‘Puss in Boots: The Last Wish’ Is the Antonio Banderas Show (And Little Else)
One of the joys of catching up with the title characters of “Puss in Boots: The Last Wish” is revisiting the perfect synergy of the title character and Antonio Banderas in the lead vocal performance.
When the character popped up in the wildly successful but middle of the road “Shrek 2” (2004), it allowed for some welcome scene stealing that was too much for a flimsy sequel.
Once Banderas was given full reign of the role and provided his own vehicle, the actor and character went to town and doused the audience with catnip. Seriously, if you haven’t seen “Puss in Boots” since its run in 2011, it’s not just better than you remembered but superior to the entire “Shrek” franchise it spun off from.
The first true Puss in Boots sequel is being released belatedly (more on that later) and falls somewhat short from the first vehicle, but it has enough going for it and is an ideal family offering for the holiday season.
Also, for cat lovers, there’s no resisting the sight of the title character sitting alone at a bar, hungrily licking from a tall glass of la leche.
The sequel begins with Banderas’ Puss in Boots tearing into a Goliath-like villain, easily overcoming an opponent with swashbuckling and swoon-worthy precision. Seriously, only Banderas could play this role – Dreamworks had better not think of ever recasting this part.
Puss in Boots is suddenly made aware of his mortality, as he’s down to the last of his nine lives (a montage of how the first eight expired is hilarious). Worse still, Death is upon him and appears to be the one foe he can’t overcome.
A quest for an extension of his mortal expiration date leads Puss in Boots to team up with a former love (voiced by Salma Hayek) and an odd little dog in need of a family unit as much as the title character.
The plot is overly busy, with some of the supporting characters not generating as much narrative spark as one would hope. Case in point: in pursuit of the heroes are Goldilocks (Florence Pugh) and the three bears (one of which is voiced by Olivia Colman).
Despite the voice talent involved, the characters don’t elevate the film the way, for example, John Lithgow stole long stretches of the first and best “Shrek” (2001).
A character who, I suspect, will create mild controversy is Jack Horner, voiced by John Mulaney. Why? The character resembles a political cartoon caricature of a certain former U.S. President (You know, the one from “Home Alone 2: Lost in New York”).
Considering the long production and delayed release of this film, it’s imaginable that the character might have generated headlines had the film been released (at one point, it was scheduled to open in 2018). Now, it feels like a dated reference (and Mulaney’s vocal performance doesn’t lean into a specific caricature).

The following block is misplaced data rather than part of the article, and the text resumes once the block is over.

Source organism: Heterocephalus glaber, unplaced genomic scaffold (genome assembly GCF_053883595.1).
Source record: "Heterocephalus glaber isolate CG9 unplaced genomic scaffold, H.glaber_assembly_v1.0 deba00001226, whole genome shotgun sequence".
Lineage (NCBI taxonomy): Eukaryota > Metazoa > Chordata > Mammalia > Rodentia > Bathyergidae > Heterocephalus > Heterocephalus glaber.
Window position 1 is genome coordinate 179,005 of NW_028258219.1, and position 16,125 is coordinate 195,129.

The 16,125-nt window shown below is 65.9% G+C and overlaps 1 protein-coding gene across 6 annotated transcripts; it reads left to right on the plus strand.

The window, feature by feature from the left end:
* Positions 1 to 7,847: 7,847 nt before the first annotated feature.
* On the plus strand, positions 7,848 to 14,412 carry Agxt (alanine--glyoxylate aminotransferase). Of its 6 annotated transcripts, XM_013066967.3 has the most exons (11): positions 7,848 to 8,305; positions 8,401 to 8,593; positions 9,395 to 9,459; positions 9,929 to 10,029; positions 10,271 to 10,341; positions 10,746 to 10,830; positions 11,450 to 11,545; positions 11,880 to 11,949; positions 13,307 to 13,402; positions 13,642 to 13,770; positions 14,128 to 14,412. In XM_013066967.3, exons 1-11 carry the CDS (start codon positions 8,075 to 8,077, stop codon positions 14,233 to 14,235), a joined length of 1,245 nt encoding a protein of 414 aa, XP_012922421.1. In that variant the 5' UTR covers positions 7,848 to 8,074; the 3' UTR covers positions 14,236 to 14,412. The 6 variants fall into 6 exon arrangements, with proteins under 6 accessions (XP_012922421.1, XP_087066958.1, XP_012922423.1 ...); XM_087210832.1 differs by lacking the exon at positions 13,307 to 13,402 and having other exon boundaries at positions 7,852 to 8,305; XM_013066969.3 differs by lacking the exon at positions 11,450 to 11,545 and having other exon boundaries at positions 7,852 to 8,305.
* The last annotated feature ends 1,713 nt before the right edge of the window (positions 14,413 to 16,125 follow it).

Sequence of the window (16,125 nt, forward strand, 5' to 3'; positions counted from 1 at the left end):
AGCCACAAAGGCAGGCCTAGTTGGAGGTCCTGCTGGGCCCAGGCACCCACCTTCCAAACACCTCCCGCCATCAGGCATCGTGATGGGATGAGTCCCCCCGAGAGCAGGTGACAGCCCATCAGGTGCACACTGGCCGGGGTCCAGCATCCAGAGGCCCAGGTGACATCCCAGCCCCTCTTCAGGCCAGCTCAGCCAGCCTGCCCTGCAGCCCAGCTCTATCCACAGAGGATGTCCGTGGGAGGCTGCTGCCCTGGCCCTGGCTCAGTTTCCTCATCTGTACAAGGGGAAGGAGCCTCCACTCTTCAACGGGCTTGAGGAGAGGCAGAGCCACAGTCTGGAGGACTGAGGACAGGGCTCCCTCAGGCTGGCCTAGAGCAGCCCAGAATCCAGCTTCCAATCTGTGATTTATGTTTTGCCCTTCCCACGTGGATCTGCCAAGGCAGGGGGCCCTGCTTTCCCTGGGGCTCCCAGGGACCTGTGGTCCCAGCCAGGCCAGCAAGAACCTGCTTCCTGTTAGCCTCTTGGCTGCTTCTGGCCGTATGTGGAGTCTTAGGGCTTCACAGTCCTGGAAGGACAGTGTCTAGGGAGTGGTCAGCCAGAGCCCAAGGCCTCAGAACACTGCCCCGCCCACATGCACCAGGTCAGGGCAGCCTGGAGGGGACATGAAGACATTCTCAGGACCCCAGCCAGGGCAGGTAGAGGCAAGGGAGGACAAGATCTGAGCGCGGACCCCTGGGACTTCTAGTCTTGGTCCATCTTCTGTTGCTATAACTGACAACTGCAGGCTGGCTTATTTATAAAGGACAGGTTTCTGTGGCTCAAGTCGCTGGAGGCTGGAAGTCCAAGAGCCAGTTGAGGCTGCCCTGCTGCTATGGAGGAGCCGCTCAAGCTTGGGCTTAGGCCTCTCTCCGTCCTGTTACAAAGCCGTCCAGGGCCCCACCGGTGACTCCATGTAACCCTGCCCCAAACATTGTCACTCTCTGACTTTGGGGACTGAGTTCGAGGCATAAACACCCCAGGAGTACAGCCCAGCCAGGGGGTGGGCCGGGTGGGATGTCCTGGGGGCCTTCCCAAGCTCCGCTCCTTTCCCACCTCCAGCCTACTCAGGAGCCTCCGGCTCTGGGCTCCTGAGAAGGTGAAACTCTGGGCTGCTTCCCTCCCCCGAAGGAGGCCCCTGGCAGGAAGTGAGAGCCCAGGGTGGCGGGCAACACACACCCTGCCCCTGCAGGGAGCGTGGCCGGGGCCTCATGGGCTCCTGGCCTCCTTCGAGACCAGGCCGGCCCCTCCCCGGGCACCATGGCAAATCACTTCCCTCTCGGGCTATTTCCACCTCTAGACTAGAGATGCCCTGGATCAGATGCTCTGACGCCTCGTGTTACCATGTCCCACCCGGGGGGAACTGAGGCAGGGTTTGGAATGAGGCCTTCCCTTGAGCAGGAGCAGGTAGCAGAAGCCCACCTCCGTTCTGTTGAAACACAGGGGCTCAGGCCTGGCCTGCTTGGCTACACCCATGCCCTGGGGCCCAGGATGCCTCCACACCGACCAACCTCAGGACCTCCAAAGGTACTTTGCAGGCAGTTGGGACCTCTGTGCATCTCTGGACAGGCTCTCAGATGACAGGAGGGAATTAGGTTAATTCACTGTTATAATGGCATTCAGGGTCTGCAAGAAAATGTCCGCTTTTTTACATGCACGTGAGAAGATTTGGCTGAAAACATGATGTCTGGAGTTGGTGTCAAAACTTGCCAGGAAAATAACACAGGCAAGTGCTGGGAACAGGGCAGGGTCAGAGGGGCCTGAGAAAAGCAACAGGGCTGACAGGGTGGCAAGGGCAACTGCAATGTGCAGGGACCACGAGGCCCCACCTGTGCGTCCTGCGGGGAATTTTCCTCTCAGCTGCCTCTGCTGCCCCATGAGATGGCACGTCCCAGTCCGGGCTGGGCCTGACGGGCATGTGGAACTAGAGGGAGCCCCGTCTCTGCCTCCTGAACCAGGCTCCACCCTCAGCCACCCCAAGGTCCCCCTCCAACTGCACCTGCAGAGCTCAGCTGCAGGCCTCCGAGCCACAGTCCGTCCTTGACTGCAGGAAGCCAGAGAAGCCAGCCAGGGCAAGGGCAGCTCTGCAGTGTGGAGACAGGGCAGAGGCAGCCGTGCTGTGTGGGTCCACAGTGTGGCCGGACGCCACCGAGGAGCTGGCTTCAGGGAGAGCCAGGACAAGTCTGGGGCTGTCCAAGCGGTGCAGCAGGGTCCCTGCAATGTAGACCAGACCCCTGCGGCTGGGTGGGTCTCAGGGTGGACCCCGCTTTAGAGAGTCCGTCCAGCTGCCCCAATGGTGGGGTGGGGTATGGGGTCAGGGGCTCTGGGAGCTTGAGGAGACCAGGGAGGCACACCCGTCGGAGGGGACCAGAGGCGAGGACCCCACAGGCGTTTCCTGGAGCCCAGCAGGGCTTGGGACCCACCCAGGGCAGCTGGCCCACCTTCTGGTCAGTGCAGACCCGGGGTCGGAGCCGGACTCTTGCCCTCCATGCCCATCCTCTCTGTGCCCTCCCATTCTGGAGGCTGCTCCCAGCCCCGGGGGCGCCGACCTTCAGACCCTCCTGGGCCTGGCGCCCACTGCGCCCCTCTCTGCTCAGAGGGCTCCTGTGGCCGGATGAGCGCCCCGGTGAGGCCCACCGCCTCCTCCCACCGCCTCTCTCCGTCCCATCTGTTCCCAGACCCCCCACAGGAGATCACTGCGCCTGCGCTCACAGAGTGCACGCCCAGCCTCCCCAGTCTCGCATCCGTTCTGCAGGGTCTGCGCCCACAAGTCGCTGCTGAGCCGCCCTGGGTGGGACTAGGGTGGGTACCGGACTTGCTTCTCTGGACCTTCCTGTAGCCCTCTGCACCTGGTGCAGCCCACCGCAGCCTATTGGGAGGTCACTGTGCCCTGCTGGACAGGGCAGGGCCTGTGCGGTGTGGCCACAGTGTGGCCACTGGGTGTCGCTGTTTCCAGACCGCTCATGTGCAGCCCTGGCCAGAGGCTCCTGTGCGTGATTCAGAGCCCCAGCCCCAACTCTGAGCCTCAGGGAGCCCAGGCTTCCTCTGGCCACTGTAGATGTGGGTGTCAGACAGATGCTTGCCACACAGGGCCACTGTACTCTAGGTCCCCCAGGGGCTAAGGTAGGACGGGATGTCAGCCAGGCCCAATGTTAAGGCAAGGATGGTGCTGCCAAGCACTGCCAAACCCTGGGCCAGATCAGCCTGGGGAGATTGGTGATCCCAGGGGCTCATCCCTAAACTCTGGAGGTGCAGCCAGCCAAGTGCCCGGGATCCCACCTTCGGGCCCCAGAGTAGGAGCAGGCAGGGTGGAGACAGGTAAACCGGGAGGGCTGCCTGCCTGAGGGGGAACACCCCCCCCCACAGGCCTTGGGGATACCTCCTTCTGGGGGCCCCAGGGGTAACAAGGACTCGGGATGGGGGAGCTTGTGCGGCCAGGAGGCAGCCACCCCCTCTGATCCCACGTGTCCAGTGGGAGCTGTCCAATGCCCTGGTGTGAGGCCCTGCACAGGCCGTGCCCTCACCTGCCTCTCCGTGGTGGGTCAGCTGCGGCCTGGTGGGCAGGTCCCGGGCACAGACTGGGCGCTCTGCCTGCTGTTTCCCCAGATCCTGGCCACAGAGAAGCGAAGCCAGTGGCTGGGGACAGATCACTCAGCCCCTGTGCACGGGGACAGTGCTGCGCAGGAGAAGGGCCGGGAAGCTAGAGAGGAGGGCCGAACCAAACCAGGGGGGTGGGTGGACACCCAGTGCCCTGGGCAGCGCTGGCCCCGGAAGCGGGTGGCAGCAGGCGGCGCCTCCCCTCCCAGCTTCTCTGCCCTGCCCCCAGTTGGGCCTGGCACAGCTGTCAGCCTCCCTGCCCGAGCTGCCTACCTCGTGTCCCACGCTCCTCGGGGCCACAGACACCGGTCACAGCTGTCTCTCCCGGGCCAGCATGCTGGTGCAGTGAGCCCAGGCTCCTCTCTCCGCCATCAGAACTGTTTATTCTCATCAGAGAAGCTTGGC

If it’s intended as subversive political satire in a children’s film, then the end result is tame, as the character feels more like extra baggage than the film needs.
Far better is the inclusion of Death, who stalks and terrorizes Puss in Boots; the intensity of the character is enough to me suggest parents see this first before taking their youngest to the theater. Unlike the aforementioned Jack Horner, Death has real teeth; the final battle between Puss in Boots and Death is truly thrilling, the film at its creative peak.
Otherwise, there are too many subplots and the added sidekick of Perritio, a needy and sweet therapy dog, is hit and miss; I like how the dog is clearly meant to be a Sancho Panzo to Boot’s Don Quixote but the character isn’t consistently funny.
The animation style often leans towards the anime-enhancement scene in the fantastic “Spider-Man: Into the Spider-Verse,” though the visual approach is most often reminiscent of a video game.
Scenes of a map layout and views of characters running and hopping away have the look of gameplay. Thankfully, the film is always visually arresting, even when it looks like a video game promo.
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The first “Puss in Boots” was funnier and had a stronger focus as it told a grand story. Despite being overly busy and not always a slam dunk, “Puss in Boots: The Last Wish” is better than one would expect from a long-delayed sequel to a franchise that seemed to have peaked a decade ago.
I hope Banderas (the film’s VIP and, as always, so enjoyable to listen to) and his swashbuckling feline make last return. For now, “The Last Wish” is an enjoyable time for family Christmas moviegoing.
Two and a Half Stars